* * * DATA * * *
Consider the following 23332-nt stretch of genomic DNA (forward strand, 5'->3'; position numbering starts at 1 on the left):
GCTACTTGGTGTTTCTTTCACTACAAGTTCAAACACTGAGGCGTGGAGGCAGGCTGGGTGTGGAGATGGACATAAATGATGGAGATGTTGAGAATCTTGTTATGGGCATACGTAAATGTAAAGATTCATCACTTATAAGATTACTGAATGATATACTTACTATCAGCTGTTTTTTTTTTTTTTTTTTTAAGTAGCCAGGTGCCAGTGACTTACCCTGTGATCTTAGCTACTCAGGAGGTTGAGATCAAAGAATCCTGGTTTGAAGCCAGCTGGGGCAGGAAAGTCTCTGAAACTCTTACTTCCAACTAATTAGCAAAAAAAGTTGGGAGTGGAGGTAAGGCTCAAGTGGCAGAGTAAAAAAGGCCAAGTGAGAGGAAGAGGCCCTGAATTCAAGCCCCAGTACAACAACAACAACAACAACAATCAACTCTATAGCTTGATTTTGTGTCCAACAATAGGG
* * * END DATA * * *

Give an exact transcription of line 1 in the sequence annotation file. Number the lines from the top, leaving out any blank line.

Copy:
Consider the following 23332-nt stretch of genomic DNA (forward strand, 5'->3'; position numbering starts at 1 on the left):